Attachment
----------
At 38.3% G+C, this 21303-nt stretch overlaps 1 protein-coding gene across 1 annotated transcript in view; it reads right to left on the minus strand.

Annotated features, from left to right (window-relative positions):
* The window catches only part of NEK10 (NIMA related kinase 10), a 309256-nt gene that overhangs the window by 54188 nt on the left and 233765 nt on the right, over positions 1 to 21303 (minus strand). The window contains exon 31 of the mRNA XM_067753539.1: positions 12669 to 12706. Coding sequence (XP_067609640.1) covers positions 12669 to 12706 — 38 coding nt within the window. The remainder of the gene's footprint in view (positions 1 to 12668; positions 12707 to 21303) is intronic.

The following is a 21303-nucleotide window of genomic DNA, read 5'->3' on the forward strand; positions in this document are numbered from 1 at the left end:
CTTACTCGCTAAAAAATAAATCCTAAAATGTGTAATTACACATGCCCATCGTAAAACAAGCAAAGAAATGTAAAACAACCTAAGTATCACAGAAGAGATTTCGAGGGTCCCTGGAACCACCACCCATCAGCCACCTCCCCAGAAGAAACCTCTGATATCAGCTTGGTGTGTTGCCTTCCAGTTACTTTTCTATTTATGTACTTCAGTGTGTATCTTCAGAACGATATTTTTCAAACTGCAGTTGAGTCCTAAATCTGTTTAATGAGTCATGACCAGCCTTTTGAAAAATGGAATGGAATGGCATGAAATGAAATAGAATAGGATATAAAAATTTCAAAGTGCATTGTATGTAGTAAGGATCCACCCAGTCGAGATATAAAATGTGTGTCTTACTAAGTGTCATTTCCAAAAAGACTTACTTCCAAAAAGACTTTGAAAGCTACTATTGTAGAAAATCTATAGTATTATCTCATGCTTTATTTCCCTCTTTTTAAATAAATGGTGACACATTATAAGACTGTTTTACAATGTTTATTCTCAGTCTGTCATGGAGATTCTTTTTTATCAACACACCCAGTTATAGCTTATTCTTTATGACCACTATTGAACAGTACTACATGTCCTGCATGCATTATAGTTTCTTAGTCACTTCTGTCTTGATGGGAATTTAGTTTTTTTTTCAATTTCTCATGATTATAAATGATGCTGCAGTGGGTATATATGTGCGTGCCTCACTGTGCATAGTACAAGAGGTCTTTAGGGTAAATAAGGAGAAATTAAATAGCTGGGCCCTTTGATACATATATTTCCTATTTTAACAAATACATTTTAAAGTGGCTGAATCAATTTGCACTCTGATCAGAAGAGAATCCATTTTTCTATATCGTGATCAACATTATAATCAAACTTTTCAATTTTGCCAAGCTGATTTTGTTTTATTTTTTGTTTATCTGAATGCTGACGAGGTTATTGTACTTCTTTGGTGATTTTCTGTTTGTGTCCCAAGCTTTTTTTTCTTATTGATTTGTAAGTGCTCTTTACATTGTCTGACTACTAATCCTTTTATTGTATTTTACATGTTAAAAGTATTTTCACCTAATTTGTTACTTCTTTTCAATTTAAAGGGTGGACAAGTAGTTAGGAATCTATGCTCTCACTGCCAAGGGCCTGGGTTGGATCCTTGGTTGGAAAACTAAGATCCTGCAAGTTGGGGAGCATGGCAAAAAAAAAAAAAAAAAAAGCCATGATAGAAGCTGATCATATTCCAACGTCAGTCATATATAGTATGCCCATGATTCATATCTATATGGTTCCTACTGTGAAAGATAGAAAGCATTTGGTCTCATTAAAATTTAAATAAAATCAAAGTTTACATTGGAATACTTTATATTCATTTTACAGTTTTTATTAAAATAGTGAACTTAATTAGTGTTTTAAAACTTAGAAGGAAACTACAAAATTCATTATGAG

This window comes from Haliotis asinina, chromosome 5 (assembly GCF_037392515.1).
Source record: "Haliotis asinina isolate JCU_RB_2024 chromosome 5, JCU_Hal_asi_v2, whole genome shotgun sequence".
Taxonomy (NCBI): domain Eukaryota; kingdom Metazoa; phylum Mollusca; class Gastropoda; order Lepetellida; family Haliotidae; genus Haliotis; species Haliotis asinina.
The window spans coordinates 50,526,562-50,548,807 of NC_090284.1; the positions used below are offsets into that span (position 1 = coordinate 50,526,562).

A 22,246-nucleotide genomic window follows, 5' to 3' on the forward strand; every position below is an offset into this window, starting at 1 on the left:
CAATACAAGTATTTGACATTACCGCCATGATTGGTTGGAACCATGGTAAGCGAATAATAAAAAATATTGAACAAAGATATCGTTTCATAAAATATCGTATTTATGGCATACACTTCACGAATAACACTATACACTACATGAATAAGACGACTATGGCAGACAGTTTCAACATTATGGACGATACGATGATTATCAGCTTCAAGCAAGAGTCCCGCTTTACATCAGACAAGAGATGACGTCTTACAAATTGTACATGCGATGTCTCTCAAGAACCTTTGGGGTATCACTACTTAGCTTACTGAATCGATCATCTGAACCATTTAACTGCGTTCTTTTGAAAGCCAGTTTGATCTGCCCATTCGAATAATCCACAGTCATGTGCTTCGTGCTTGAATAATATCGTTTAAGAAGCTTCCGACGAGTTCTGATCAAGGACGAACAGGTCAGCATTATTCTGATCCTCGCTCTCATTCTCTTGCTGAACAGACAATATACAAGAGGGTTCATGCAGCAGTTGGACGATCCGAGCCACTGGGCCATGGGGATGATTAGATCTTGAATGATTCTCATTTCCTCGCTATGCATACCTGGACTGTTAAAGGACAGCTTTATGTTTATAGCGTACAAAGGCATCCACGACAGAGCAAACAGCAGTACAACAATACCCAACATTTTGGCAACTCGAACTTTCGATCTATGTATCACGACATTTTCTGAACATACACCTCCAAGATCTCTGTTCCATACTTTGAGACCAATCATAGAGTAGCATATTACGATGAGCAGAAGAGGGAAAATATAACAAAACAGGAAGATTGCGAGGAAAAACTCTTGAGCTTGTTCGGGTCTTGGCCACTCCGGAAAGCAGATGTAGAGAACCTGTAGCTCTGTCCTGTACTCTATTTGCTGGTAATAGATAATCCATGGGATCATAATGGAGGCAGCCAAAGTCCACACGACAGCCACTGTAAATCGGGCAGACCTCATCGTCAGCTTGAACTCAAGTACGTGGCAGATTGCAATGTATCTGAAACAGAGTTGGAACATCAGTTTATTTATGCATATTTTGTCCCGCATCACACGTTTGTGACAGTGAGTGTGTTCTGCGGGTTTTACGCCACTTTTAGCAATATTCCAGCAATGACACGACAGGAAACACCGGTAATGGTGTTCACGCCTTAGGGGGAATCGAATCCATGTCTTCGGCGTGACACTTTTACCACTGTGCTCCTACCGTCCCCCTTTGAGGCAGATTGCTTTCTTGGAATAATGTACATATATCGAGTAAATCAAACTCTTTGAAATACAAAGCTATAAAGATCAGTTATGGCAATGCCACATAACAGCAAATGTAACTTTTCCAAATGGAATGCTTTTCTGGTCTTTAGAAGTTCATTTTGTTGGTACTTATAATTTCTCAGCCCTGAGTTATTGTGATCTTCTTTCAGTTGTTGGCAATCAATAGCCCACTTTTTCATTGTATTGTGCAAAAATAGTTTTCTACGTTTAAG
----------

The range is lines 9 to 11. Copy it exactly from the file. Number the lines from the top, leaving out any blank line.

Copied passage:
The window spans coordinates 50,526,562-50,548,807 of NC_090284.1; the positions used below are offsets into that span (position 1 = coordinate 50,526,562).

A 22,246-nucleotide genomic window follows, 5' to 3' on the forward strand; every position below is an offset into this window, starting at 1 on the left:
CAATACAAGTATTTGACATTACCGCCATGATTGGTTGGAACCATGGTAAGCGAATAATAAAAAATATTGAACAAAGATATCGTTTCATAAAATATCGTATTTATGGCATACACTTCACGAATAACACTATACACTACATGAATAAGACGACTATGGCAGACAGTTTCAACATTATGGACGATACGATGATTATCAGCTTCAAGCAAGAGTCCCGCTTTACATCAGACAAGAGATGACGTCTTACAAATTGTACATGCGATGTCTCTCAAGAACCTTTGGGGTATCACTACTTAGCTTACTGAATCGATCATCTGAACCATTTAACTGCGTTCTTTTGAAAGCCAGTTTGATCTGCCCATTCGAATAATCCACAGTCATGTGCTTCGTGCTTGAATAATATCGTTTAAGAAGCTTCCGACGAGTTCTGATCAAGGACGAACAGGTCAGCATTATTCTGATCCTCGCTCTCATTCTCTTGCTGAACAGACAATATACAAGAGGGTTCATGCAGCAGTTGGACGATCCGAGCCACTGGGCCATGGGGATGATTAGATCTTGAATGATTCTCATTTCCTCGCTATGCATACCTGGACTGTTAAAGGACAGCTTTATGTTTATAGCGTACAAAGGCATCCACGACAGAGCAAACAGCAGTACAACAATACCCAACATTTTGGCAACTCGAACTTTCGATCTATGTATCACGACATTTTCTGAACATACACCTCCAAGATCTCTGTTCCATACTTTGAGACCAATCATAGAGTAGCATATTACGATGAGCAGAAGAGGGAAAATATAACAAAACAGGAAGATTGCGAGGAAAAACTCTTGAGCTTGTTCGGGTCTTGGCCACTCCGGAAAGCAGATGTAGAGAACCTGTAGCTCTGTCCTGTACTCTATTTGCTGGTAATAGATAATCCATGGGATCATAATGGAGGCAGCCAAAGTCCACACGACAGCCACTGTAAATCGGGCAGACCTCATCGTCAGCTTGAACTCAAGTACGTGGCAGATTGCAATGTATCTGAAACAGAGTTGGAACATCAGTTTATTTATGCATATTTTGTCCCGCATCACACGTTTGTGACAGTGAGTGTGTTCTGCGGGTTTTACGCCACTTTTAGCAATATTCCAGCAATGACACGACAGGAAACACCGGTAATGGTGTTCACGCCTTAGGGGGAATCGAATCCATGTCTTCGGCGTGACACTTTTACCACTGTGCTCCTACCGTCCCCCTTTGAGGCAGATTGCTTTCTTGGAATAATGTACATATATCGAGTAAATCAAACTCTTTGAAATACAAAGCTATAAAGATCAGTTATGGCAATGCCACATAACAGCAAATGTAACTTTTCCAAATGGAATGCTTTTCTGGTCTTTAGAAGTTCATTTTGTTGGTACTTATAATTTCTCAGCCCTGAGTTATTGTGATCTTCTTTCAGTTGTTGGCAATCAATAGCCCACTTTTTCATTGTATTGTGCAAAAATAGTTTTCTACGTTTAAG